What's the point of bringing shame onto your family?
Living through it once is saddening enough. Since it is already done and over with,
and since nothing can be done to bring that life back, what's the point of talking
about it? They were tricked by the Russians, and we have lived in peace since then
and before that time so what's the point of mixing things up again?
So in conclusion, you are right, Holdwater. About the "Turkish denial"
that you mentioned in your response to me. *
Still, at this date, my Turkish elders can really say "what's the point,"
and they can "forget to mention" (like my father) past injustices all in
the light of the great present injustice to rewrite history to make victims look
Anyway, you need not reply to this e-mail. I just wanted to let you know that the
more I search, the more I see the point in having a webpage like your
Good luck with all of your work, thanks for your time,
(* Part of the response was: "There are a number of
nuances in your letter, but most revealing is the Turkish attitude. Now this is what
we can really call being in 'denial.'")
Who do we like in our movie heroes? We like the "Gary Cooper" or the "Clint
Eastwood" type, the hero who never complains about his pains. Culturally, that has
been the Turkish way... the Turks are the "strong and silent" type.
Too bad we live in an "everyone's a victim" world where this type of behavior
does not go far. It's the crying baby that gets the milk, and Armenians have made
crying into an art form.
What served as a revelation to me is that the reason why Pinar's folks kept mum was very
much in keeping with what British Consul Blunt wrote
in 1877, while looking into the massive atrocities committed upon Balkan Turks; he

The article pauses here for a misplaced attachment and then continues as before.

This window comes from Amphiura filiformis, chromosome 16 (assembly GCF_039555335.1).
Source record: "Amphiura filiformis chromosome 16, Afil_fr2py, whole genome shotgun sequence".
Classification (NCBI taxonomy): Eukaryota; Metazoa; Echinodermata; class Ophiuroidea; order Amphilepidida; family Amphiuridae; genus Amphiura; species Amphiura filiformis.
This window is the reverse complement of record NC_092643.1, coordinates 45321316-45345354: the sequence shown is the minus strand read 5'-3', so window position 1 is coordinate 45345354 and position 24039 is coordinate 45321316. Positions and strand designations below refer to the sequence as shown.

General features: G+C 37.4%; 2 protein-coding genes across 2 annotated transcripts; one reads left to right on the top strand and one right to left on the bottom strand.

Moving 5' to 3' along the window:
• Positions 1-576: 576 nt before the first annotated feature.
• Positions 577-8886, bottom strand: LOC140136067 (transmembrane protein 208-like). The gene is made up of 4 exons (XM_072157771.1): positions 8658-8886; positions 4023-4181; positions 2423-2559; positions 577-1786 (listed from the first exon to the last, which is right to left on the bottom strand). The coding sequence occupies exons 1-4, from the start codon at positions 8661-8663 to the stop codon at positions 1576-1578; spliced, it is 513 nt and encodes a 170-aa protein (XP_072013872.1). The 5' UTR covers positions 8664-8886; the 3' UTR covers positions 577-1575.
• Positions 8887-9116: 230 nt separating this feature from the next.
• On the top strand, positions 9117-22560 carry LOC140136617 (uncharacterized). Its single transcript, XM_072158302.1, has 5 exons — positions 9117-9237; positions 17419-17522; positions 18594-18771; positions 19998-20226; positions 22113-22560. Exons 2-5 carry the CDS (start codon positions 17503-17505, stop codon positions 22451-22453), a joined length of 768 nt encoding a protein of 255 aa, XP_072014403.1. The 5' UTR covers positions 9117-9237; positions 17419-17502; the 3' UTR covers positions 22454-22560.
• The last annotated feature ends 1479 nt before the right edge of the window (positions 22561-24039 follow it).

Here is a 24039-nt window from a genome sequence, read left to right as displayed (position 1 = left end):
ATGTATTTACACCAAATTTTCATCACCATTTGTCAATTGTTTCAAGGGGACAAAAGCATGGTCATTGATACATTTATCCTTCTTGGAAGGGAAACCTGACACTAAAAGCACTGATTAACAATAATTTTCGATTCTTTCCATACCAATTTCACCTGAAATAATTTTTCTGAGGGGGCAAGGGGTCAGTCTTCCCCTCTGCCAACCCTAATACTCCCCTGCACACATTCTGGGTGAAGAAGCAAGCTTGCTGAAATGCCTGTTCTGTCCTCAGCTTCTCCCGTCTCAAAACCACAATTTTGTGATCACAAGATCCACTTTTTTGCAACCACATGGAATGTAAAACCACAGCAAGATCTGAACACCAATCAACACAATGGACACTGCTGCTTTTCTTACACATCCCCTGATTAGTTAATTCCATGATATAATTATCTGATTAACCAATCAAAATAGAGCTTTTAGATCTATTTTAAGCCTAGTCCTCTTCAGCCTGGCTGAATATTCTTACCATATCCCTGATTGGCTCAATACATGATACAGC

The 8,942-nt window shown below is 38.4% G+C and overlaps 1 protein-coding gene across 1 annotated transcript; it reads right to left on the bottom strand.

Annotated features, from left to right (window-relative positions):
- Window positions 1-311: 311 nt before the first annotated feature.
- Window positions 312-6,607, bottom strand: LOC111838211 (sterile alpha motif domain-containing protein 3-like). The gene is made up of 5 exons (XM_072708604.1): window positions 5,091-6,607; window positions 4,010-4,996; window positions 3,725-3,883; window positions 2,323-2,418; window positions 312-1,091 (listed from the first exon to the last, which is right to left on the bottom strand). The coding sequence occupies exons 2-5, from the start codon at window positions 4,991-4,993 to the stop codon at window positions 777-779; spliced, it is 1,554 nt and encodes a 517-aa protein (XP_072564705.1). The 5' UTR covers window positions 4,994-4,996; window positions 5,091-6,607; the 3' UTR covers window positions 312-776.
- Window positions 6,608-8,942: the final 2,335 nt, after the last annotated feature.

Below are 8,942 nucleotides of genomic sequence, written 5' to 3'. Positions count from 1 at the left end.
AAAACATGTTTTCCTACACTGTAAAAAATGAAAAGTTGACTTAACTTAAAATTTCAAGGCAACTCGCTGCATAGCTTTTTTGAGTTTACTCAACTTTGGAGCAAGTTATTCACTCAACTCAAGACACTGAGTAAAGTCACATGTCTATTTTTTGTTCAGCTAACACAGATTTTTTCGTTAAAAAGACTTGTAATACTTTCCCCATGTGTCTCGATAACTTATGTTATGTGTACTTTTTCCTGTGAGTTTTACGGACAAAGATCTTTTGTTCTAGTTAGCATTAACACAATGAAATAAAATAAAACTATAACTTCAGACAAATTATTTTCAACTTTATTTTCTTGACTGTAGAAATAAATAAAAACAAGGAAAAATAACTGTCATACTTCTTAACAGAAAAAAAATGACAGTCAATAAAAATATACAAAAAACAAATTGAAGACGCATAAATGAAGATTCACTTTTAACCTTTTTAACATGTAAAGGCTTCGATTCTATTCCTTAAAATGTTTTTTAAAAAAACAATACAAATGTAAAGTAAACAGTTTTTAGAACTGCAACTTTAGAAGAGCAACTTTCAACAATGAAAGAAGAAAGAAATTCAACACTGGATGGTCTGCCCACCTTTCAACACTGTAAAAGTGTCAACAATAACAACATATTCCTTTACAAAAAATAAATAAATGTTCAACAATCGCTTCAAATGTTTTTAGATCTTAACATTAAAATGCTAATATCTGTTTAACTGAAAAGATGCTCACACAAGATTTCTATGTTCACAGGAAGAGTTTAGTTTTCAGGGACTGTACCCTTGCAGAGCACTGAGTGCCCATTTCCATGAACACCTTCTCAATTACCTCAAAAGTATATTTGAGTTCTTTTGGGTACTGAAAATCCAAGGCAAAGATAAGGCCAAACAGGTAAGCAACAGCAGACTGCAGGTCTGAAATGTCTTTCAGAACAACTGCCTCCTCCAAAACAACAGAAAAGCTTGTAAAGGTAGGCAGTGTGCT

referred to the
"‘[H]abitual reluctance of the Turks to speak of indignities to which any among
them have been subjected."
The reason, as Prof. McCarthy filled in the blanks, had much to do with the Turks' wishing
to underplay their defeats, no doubt related to this "shame" factor. ("[Uncle Fuat's] response was that people are ashamed of such things. What's
the point of bringing shame onto your family?")
Yes, Taner Akcam (with the title of his "Shameful" book) and Peter Balakian enjoy stressing this
"shame" factor (in other words, appealing to the "conscience" of the
Turks, to come clean about their great crime. Fatma Muge Gocek also got into this
act by taking responsibility, as a Turk, for the Armenians' genocide), little realizing
the Turks' shame has been working in a way that has rarely been expressed.
Yet this silence has been counterproductive. The prejudiced West does not care about the
massive ethnic cleansing programs historically performed against the Turks to begin with,
and this silence has certainly not helped. Moreover, this lack of knowledge or caring
about one's history (among Turks) serves as further reason why hysterical and obsessed
pro-Armenians are leagues ahead in their genocide game. Turks today are simply apathetic.
So, yes, Turks have lent a helpful hand in the campaign of hate waged against them, with
the absence of hatred in their hearts... the hatred that serves as a motivating factor.
The end result is that Turks stink at propaganda. That's a great pity, and Turks had
better start getting their act together. But it does not look good. Overwhelmed by all of
the propaganda, the western world will continue with their antipathy or hatred against the
Turks, so great that even with irrefutable, genocide-busting facts presented, the West
simply does not care to listen.
At least there is some consolation for the Turks. As Pierre Loti observed, "The
Turk is the noblest of the nobles. This high nobility is not artificial or showy — it is
the gift of nature. The only people that can create simplicity out of magnificence,
eloquence from silence, a sensitive vitality from a graceful calmness...are the
He further wrote (“Fantome d’Orient," 1928):
“One should be blind to history not to understand the Turks. The dignified silence of the Turks against the mounting unjustified attacks and
mean slanders can only be explained by their pity for the blind.
…How beautifully this attitude of theirs answers the undignified calumnies.”
All in all, it's better that way. Still, nobility does not get you a ride on the subway.
An earlier TAT page:
Do Turks Hate Armenians Today?